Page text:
In an era of modern, super-slick marketing and PR, there’s no sugar-coating the stale football offerings currently being dished out by the bottom four sides in the Premier League.
This might be the most competitive campaign in years. While Klopp, Pep and co pick up the praise at one end, it’s equally notable how many poor sides are there occupying the danger zone and its immediate surrounds.
It might, then, be remarkable just how big the gulf is between the top sides and the bottom. But the worrying issue here is just how much better the teams above Southampton are compared to the sides below them.
And that’s not any attempt at complimenting the Saints.
Fulham’s pre-season signings put them on a par with Wolves in most people’s minds. We’re not even at Halloween yet and they’ve shipped 28 goals.
Swindon hold the shameful record of most goals conceded in a Premier League season – 100 – and that was in 42 games. Fulham are on course to give up 106.
And Cardiff look like a Neil Warnock side. That’s not even a criticism of Warnock nor is it a scathing review of their season to date – it’s a comment on the board electing to keep him at the club knowing full well the limitations that would be placed upon them for the season ahead by that very decision.
They’re not easy to watch – but at least they’ve won a game. The same can’t be said for Newcastle and Huddersfield.
Rafael Benitez should go down as biggest miracle worker since Jesus Christ himself apparently started dishing out wine in exchange for a drop of water – but not even he can manager this current Toon travesty.
While Mike Ashley’s been bringing in tampered mirrors to make overweight men think they look lovely in those ultra-modern skin-tight football kits, his football club have been crying out for some level of support.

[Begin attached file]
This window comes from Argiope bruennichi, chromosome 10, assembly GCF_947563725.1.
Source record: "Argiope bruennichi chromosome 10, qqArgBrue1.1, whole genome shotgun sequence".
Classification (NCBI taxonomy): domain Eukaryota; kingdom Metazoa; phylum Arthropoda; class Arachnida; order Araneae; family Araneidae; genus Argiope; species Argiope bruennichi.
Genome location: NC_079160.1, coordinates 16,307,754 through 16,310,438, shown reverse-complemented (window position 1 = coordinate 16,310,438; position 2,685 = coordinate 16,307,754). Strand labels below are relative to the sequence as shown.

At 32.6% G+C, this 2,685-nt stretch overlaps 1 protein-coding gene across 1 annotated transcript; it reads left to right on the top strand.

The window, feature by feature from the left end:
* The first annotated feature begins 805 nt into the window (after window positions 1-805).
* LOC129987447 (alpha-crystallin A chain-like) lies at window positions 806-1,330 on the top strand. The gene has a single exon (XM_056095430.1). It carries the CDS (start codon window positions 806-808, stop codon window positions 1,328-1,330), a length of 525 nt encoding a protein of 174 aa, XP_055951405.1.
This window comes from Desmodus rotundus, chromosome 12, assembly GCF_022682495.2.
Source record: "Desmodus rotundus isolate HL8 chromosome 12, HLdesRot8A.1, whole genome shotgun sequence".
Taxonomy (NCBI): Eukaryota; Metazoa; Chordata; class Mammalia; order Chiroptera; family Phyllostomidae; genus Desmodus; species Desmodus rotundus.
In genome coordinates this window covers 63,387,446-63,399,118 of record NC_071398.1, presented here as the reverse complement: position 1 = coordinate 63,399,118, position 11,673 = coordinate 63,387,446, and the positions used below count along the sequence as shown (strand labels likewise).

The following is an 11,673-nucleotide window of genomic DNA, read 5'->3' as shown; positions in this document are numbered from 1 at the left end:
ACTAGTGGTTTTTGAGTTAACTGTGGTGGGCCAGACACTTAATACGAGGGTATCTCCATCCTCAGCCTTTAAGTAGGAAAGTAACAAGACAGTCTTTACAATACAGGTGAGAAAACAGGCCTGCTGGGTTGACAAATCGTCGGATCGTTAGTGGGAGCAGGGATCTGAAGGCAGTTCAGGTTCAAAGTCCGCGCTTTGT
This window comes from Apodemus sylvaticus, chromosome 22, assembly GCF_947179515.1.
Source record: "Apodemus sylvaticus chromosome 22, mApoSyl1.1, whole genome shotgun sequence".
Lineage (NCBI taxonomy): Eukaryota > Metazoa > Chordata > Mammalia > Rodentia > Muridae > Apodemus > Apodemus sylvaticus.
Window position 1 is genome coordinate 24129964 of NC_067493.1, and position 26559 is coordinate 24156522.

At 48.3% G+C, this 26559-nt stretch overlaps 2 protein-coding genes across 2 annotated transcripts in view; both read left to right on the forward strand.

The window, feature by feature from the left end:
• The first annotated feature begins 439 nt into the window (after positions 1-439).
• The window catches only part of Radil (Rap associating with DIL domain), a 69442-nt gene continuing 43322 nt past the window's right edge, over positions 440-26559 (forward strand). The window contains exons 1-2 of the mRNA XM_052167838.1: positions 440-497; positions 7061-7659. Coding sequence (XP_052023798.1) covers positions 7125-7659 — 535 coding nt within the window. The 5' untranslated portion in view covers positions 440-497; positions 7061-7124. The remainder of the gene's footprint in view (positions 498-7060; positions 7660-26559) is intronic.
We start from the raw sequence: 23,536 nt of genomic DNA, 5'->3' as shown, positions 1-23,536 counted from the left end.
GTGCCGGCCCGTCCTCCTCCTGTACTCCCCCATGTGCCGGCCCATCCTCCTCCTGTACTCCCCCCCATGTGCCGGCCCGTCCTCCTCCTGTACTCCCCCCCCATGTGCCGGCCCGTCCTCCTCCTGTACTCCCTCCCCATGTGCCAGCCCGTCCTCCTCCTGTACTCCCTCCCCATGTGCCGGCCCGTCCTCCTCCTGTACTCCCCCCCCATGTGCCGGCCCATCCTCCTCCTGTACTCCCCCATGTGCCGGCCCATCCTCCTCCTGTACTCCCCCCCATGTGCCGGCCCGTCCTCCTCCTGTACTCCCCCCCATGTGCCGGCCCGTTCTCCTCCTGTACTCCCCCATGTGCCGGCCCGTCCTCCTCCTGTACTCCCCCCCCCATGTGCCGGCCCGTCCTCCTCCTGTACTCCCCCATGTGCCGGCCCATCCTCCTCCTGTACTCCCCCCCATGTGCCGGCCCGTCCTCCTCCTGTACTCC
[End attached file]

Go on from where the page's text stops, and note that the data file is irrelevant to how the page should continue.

Not even financial support, but a level of empathy for the current situation that he won’t free them from.
The atmosphere around a once-great football club is the notable inclusion on this list because, quite frankly, they above everyone else, shouldn’t be in it.
Then there’s Huddersfield. Seven defeats and just four goals scored – they’re on course to score just 15 times.
If you look at the Huddersfield squad, could you conceivably point out a single player that any top-ten side would be keen on signing?
It makes Wagner’s achievements last year even more commendable, but they’ve not strengthened and lack the unity and freshness they played with last campaign. They signed three goalkeepers for god’s sake.
The bottom four are going to be in a mini-league of their own for the remainder of the season and the games against each other will determine exactly who stays up and who has to settle for the bizarrely impressive compensation of a parachute payment.
It genuinely does raise a question, though – can a league that self-proclaims to be the best league in the world – a home for football – truly be such if its basement is in rag order?